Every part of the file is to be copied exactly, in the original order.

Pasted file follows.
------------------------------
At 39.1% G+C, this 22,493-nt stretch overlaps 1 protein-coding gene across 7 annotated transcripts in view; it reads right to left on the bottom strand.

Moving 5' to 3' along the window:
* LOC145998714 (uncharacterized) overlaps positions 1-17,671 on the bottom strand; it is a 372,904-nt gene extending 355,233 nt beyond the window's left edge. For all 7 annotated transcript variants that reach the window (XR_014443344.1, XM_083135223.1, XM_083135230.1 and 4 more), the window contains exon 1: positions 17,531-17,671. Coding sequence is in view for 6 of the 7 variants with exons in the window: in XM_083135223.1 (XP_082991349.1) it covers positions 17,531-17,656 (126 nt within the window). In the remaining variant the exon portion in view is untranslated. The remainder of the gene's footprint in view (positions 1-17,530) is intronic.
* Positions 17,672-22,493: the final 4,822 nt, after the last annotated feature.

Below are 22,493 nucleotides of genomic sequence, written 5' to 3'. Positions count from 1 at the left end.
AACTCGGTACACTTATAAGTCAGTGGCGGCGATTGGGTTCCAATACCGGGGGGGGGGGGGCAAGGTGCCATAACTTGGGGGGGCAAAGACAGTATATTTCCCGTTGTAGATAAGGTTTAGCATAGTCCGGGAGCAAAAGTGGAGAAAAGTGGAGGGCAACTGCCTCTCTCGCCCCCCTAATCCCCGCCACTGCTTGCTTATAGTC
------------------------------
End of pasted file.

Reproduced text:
At 39.1% G+C, this 22,493-nt stretch overlaps 1 protein-coding gene across 7 annotated transcripts in view; it reads right to left on the bottom strand.

Moving 5' to 3' along the window:
* LOC145998714 (uncharacterized) overlaps positions 1-17,671 on the bottom strand; it is a 372,904-nt gene extending 355,233 nt beyond the window's left edge. For all 7 annotated transcript variants that reach the window (XR_014443344.1, XM_083135223.1, XM_083135230.1 and 4 more), the window contains exon 1: positions 17,531-17,671. Coding sequence is in view for 6 of the 7 variants with exons in the window: in XM_083135223.1 (XP_082991349.1) it covers positions 17,531-17,656 (126 nt within the window). In the remaining variant the exon portion in view is untranslated. The remainder of the gene's footprint in view (positions 1-17,530) is intronic.
* Positions 17,672-22,493: the final 4,822 nt, after the last annotated feature.

Below are 22,493 nucleotides of genomic sequence, written 5' to 3'. Positions count from 1 at the left end.
AACTCGGTACACTTATAAGTCAGTGGCGGCGATTGGGTTCCAATACCGGGGGGGGGGGGGCAAGGTGCCATAACTTGGGGGGGCAAAGACAGTATATTTCCCGTTGTAGATAAGGTTTAGCATAGTCCGGGAGCAAAAGTGGAGAAAAGTGGAGGGCAACTGCCTCTCTCGCCCCCCTAATCCCCGCCACTGCTTGCTTATAGTC